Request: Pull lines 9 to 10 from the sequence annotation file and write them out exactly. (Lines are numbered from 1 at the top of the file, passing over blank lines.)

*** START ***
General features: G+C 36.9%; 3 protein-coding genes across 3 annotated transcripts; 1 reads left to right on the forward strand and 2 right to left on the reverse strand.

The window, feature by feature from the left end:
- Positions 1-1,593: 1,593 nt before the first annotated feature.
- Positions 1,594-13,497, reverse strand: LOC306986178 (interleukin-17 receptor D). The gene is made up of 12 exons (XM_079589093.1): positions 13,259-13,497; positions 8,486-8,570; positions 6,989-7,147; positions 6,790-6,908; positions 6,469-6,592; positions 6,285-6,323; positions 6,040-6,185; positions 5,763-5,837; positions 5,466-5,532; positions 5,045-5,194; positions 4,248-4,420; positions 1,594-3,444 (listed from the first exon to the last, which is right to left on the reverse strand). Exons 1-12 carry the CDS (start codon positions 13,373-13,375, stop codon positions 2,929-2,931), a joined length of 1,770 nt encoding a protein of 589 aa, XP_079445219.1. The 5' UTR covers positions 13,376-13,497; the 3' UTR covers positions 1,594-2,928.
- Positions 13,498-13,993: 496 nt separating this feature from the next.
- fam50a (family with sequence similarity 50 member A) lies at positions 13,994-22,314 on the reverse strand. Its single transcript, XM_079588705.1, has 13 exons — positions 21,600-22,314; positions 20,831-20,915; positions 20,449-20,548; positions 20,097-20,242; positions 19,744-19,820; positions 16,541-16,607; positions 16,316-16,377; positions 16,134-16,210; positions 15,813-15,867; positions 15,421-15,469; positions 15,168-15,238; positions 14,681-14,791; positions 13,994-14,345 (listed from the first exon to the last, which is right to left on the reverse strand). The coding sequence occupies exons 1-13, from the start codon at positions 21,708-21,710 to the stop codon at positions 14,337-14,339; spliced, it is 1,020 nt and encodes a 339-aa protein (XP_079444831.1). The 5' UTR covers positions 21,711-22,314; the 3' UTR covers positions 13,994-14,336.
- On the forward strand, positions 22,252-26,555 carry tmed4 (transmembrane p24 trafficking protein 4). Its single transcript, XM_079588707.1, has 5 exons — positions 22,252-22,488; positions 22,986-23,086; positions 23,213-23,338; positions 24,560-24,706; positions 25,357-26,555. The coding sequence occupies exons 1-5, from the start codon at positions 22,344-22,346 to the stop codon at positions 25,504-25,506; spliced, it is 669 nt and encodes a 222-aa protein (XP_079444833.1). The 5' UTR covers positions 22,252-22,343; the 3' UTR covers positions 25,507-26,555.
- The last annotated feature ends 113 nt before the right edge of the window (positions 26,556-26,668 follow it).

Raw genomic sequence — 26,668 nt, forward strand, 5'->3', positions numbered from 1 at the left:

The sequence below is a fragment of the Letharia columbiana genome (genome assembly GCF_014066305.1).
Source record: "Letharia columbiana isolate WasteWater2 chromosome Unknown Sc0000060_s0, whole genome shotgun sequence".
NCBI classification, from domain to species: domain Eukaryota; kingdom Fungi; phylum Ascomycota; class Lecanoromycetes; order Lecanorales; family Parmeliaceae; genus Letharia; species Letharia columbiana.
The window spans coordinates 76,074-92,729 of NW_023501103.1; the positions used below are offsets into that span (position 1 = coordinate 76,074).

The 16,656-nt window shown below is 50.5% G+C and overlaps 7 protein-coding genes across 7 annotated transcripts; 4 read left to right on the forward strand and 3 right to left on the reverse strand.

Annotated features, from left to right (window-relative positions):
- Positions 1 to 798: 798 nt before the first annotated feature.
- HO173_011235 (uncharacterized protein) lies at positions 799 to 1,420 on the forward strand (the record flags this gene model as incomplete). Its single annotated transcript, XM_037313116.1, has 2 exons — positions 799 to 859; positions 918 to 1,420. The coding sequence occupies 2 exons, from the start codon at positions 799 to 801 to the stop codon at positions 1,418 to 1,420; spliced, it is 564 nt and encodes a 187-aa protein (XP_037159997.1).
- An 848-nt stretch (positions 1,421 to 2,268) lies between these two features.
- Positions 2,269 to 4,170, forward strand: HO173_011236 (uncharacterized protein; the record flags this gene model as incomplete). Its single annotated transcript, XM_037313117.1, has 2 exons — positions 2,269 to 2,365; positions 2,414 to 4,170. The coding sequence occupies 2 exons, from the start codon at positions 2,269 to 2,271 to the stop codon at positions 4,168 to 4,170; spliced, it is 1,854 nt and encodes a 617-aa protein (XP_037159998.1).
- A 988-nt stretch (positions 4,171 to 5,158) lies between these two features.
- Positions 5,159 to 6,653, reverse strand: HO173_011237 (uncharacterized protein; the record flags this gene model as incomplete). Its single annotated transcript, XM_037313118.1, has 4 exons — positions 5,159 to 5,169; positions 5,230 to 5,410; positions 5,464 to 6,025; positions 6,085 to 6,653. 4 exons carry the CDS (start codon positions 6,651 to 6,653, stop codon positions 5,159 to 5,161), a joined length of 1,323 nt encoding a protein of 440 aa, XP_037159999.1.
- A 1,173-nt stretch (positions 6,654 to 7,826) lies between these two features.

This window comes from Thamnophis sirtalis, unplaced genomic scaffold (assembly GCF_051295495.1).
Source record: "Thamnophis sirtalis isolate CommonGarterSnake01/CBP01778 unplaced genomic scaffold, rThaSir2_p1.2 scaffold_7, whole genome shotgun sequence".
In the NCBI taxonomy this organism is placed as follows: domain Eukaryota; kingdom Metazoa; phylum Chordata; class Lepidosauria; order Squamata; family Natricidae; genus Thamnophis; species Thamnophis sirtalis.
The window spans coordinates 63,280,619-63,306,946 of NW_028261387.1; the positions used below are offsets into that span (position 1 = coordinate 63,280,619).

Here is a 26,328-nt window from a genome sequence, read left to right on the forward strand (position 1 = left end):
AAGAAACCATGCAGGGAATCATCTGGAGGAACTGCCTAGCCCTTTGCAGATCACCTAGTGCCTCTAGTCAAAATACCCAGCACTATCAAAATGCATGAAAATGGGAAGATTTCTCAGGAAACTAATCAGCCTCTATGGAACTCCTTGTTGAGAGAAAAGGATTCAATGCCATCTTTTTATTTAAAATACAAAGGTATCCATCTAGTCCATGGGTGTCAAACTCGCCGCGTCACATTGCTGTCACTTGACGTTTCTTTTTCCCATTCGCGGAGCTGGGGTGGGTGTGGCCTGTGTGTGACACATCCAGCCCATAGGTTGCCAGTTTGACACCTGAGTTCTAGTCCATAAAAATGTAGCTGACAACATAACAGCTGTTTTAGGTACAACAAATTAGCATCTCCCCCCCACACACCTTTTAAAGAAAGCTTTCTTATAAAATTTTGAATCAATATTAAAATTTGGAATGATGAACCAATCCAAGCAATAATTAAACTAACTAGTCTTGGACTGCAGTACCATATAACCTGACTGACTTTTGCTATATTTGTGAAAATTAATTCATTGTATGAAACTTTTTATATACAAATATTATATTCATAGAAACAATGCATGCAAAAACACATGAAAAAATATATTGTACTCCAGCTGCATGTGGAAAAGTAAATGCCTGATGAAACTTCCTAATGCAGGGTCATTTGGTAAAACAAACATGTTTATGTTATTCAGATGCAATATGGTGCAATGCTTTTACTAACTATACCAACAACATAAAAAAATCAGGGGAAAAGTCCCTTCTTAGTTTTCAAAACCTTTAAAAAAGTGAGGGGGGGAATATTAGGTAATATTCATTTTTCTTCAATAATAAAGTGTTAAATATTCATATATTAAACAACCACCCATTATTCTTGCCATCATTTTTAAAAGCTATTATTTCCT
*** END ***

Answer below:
Raw genomic sequence — 26,668 nt, forward strand, 5'->3', positions numbered from 1 at the left:

The sequence below is a fragment of the Letharia columbiana genome (genome assembly GCF_014066305.1).